My first corporate job was for a life insurance company in Hartford Connecticut. Since I’d never worked for a big company, I had no idea what to expect. The on-site cafeteria and gym were really convenient. The bowling alley and the squash courts - was this typical?
Workplace well-being is not a new phenomenon or trend. There are many stories of companies that developed programs to look after their employees dating back to the late 1800s. Companies such as Pullman and National Cash Register established recreational and fitness programs for their employees.
From the 1930s to the 1950’s, unions played a big role in protecting the health and safety of workers. Regulated working hours, safety and worker’s compensation programs were all initiated. In the 60’s and 70’s, the emphasis on physical fitness took off, with many large corporations building onsite fitness facilities.
In a recent interview with George Pfeiffer, we discussed the evolution of workplace health promotion programs. George told of the premature death of the Chairman of the Xerox Corporation and the Presidential Committee on Health Education caused by a heart attack at the age of 61. “Fitness programs were focused on preventing heart attacks in the middle age white male executives.”
When I first came into this field about a dozen years ago, the primary focus was on risk and cost reduction. Health care costs were exploding and employers, as the primary source of health insurance, were bearing most of that cost. The chief goals of workplace health promotion programs were defined as:
- Assess health risks
- Reduce health risk factors that can be reduced; and
- Promote socially and environmentally healthy lifestyles.
The predominance of programs for the past decade have focused on physical health – physical activity, healthy eating, and eliminating tobacco use. The idea being that by modifying these health risks, there will be lower consumption of health care.
For all these efforts, it appears that the US population isn’t getting much healthier. There may be a number of reasons for this. While most large organizations offer well-being programs, the majority of workers in the US work in small businesses. Smaller businesses are less likely to offer health insurance and only 53% of small firms offer well-being programs.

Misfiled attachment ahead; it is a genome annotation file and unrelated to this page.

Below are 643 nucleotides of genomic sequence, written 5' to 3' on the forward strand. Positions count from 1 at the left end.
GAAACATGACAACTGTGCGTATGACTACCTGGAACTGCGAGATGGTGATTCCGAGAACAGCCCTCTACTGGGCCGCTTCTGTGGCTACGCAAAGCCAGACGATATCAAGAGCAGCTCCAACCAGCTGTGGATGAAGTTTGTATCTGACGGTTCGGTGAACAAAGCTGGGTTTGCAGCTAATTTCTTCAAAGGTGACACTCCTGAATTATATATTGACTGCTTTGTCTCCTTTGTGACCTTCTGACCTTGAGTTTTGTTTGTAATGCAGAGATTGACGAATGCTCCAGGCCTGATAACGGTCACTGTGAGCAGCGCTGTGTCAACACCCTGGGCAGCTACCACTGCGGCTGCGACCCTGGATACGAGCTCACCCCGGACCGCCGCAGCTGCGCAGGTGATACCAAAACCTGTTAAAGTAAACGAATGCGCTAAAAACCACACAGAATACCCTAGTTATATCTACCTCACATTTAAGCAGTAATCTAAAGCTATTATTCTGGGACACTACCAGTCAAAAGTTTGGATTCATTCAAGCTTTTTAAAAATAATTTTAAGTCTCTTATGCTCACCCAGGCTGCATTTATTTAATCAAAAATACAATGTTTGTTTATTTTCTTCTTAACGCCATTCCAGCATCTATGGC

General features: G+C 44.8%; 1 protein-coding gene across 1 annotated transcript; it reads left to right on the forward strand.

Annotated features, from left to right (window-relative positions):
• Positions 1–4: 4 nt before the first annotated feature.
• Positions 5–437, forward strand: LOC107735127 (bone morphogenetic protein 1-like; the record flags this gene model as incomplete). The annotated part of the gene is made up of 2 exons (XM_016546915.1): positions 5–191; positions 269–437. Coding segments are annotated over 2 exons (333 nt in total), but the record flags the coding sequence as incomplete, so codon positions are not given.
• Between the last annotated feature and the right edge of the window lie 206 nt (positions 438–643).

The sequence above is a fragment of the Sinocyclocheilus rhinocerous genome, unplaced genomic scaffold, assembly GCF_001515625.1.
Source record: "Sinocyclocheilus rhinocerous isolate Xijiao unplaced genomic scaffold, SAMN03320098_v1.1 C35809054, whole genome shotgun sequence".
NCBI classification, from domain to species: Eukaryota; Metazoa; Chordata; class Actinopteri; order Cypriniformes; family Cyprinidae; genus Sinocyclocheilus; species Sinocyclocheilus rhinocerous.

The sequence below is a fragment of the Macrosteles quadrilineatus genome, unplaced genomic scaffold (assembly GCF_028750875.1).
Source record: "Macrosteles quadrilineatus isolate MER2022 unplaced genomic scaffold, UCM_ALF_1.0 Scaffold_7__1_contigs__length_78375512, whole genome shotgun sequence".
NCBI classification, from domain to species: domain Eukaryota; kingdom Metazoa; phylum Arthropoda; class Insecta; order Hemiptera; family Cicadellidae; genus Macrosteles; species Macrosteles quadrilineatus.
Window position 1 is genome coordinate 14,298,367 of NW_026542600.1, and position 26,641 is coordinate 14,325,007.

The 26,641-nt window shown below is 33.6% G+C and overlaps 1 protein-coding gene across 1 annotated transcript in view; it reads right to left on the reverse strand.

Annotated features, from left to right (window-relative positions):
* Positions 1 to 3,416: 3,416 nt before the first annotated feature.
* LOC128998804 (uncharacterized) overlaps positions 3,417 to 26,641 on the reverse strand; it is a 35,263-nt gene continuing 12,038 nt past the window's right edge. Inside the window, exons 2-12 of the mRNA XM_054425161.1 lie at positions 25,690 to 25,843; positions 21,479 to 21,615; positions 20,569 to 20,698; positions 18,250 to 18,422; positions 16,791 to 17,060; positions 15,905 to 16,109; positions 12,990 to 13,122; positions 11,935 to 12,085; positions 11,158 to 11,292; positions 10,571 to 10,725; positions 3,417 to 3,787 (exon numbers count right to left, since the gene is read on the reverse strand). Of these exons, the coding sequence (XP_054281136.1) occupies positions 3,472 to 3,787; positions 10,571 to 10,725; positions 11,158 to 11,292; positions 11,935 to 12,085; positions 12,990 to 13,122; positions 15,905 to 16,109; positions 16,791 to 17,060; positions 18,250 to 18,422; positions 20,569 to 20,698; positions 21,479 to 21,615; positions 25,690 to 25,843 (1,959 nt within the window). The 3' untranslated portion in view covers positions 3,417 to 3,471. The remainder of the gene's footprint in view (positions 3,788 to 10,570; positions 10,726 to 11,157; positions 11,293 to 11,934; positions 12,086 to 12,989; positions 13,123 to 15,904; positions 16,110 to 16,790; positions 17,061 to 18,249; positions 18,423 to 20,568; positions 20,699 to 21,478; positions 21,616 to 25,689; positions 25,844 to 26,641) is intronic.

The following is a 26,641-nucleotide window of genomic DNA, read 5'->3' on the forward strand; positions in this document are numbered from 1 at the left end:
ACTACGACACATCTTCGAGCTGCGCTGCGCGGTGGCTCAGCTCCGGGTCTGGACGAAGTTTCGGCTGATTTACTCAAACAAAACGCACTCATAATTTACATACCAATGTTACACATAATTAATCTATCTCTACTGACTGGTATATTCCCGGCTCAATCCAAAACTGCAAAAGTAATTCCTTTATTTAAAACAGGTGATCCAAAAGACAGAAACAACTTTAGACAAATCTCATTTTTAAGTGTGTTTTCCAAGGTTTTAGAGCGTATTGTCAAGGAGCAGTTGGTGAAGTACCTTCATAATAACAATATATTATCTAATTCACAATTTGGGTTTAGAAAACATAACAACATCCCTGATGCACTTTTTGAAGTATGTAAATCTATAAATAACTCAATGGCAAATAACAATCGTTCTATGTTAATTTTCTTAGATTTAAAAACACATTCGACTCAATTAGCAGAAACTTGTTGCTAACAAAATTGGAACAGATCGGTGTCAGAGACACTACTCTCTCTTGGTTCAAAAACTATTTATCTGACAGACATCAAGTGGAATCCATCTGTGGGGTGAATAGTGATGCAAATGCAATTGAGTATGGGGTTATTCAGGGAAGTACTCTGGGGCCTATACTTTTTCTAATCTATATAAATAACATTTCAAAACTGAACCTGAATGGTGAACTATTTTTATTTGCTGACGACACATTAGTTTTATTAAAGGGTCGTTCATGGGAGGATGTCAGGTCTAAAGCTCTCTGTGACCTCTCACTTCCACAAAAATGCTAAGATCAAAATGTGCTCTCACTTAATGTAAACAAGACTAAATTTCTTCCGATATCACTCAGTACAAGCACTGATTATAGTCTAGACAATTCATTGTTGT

Today’s well-being programs have evolved significantly. The focus is less on cost and risks, and more on creating a supportive environment that cares for the whole person. The Gallup model for well-being has contributed to this evolution. Dee Edington, who has studied and written extensively about workplace health, proposes creating a value of caring, that measures how organizations care for their employees and the extent to which employees feel cared for. Caring is embedded into culture, policies, and measurements. Here are a few examples:
- offer personal and professional development opportunities
- provide and celebrate meaningful work opportunities
- share meaningful results with employees
- develop a shared values, purpose, mission, vision with employees
- conduct on-boarding- and exit interviews, and an emphasis on retention
- provide for promotion from within and help with clear career paths
- provide for autonomy at the employee work station
- provide for the physical, mental and social comfort for the employee.
Well-being, like corporate profit, will be an outcome of creating thriving workplaces where individuals feel cared for and supported.